Our little Rose Bud is wrapping up 10 years at Casa Dei Bambini Montessori School this month. Along with five of her fellow “sixth years” she will be leaving the safest, most nurturing place they’ll ever know.
She fell asleep, exhausted, leaning against her mom’s car outside our front door after her first day as a ‘morning child’ shortly before she turned three.
In the years since she’s learned everything from fine motor skills to microbiology basics. She was among the first Jewish girls to play the Pope on Italy Day, and she helped her school win the state championship in the .
She’s 12 now, headed off to public middle school this fall, her fellow graduate classmates scattering to different public and private schools. She faces dramatic change from her sheltered Montessori days, a brave new world of moving from class to class, lockers, teeming hallways, school buses and school lunches and the hustle and bustle that Casa Montessori does such a great job of keeping at bay while young minds learn to thrive.
But it's time. She says she’s ready for it, with all of the new freedoms and responsibilities that come the way of kids her age. Many more are coming in the decade ahead. But “Casa” has been a safe, nurturing, caring little bubble inside of which she’s adjusted to life and knowledge from her Elmo days through Justin Bieber times.
The new school will be infinitely more impersonal, a turbulent river ride instead of a paddle across a calm lake. Grades will be a new concept and test scores will begin to send her down certain tracks. Every parent's aching hope that their kid will grow up to be a doctor or lawyer or business titan bumps up against the unanticipated obsession with the guitar or cars or boys or, God and the workforce forbid, the liberal arts.
Our growing prodigy hopes to be a veterinarian some day, with a ranch of her own where in her off time she can tend to more critters than Ellie Mae Clampett. If she makes it all the way through, shows that sort of steel and determination, her success will have much to do with the work of her teachers every step of the way at Casa over the last decade.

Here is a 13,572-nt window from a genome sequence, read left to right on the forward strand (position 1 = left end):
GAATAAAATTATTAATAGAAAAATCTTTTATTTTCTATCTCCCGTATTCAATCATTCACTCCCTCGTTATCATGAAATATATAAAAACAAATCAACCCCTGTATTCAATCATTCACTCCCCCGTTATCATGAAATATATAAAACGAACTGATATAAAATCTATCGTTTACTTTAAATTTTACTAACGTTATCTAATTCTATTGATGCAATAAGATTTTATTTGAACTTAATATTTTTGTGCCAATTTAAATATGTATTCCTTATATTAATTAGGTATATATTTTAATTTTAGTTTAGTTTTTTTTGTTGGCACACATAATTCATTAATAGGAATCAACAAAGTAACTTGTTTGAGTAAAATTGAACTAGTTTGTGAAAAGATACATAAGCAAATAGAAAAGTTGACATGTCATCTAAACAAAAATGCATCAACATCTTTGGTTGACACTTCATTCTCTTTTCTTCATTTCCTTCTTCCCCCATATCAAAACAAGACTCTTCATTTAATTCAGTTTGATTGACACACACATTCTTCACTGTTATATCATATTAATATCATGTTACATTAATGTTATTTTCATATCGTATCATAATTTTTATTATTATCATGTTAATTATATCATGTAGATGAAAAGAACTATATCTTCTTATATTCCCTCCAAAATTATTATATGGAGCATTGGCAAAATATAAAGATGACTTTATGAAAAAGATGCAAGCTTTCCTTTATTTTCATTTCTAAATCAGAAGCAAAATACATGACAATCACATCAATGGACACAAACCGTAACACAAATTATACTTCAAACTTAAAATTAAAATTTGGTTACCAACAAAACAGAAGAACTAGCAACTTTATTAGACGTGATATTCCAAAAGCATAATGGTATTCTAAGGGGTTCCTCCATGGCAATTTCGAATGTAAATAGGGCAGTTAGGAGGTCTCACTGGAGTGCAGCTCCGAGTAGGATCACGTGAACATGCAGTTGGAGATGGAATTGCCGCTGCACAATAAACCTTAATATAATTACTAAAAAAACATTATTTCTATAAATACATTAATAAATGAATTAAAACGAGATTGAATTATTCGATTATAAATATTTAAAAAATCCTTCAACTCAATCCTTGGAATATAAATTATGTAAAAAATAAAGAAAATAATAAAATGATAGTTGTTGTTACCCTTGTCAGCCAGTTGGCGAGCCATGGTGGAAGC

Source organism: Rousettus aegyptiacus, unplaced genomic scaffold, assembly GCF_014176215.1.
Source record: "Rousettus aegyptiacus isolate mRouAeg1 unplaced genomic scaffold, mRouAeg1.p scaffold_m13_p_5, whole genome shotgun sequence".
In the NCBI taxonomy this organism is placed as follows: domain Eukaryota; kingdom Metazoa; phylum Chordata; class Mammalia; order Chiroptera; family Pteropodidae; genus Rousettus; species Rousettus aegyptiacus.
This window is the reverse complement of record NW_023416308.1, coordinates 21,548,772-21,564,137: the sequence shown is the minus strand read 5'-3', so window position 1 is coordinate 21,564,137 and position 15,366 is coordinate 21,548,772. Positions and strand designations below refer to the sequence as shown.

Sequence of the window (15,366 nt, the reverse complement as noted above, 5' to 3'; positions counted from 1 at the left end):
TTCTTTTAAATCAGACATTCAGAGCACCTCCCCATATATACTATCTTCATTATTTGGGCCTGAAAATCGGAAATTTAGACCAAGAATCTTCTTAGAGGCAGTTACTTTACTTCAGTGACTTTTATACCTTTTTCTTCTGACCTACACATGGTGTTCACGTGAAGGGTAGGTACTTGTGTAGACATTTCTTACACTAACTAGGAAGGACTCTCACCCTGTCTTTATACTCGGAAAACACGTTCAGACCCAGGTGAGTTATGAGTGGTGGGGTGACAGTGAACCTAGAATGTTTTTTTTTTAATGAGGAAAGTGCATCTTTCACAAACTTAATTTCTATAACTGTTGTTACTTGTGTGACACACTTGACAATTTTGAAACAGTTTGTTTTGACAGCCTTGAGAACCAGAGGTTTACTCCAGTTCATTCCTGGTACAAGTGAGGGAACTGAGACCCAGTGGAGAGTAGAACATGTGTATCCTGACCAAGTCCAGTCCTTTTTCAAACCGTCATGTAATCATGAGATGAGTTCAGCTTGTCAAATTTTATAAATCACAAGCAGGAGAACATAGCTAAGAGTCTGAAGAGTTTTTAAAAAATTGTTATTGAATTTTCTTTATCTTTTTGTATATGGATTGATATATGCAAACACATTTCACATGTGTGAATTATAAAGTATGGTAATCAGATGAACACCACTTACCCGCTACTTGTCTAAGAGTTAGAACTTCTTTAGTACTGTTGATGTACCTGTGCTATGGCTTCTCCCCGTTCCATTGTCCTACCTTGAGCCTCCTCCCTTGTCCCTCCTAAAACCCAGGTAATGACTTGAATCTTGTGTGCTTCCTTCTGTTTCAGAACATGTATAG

The daily ritual of circle, assigned chores, the learned cooperation by which older kids help younger ones with lessons—these Montessori keystones have been the great bonus on top of the reading and writing and arithmetic. Our child has learned to think, alongside learning the rote facts.
Florence Johnson started Casa Dei Bambini Montessori in 1974, making it one of the longest-standing schools in the Atlanta area offering Maria Montessori’s education methods. Flo’s daughter Suzanne took hold of the reins for her mother last year as Directress. Flo still drops by regularly to look in on the children she’s always called her angels.
There are now generations of Casa kids making their way through Atlanta and the world. Some have returned to put their children through the same place they remembered so well.
The place is truly one of East Cobb’s cultural jewels, funded all along by its parents and benefactors, and run by selfless teachers and staffers who have always been more devoted to the children than chasing a bigger paycheck.
A nest full of baby mockingbirds hatched last week in one of the bushes adjacent to the school office in view of the carpool lane off of Powers Ferry Road, and the bigger kids have been stealing a peek at the little featherless chicks in the nest, squawking for their next mama’s meal.
Soon it will be time for them to fly away, and leave the safest place they’ll ever know.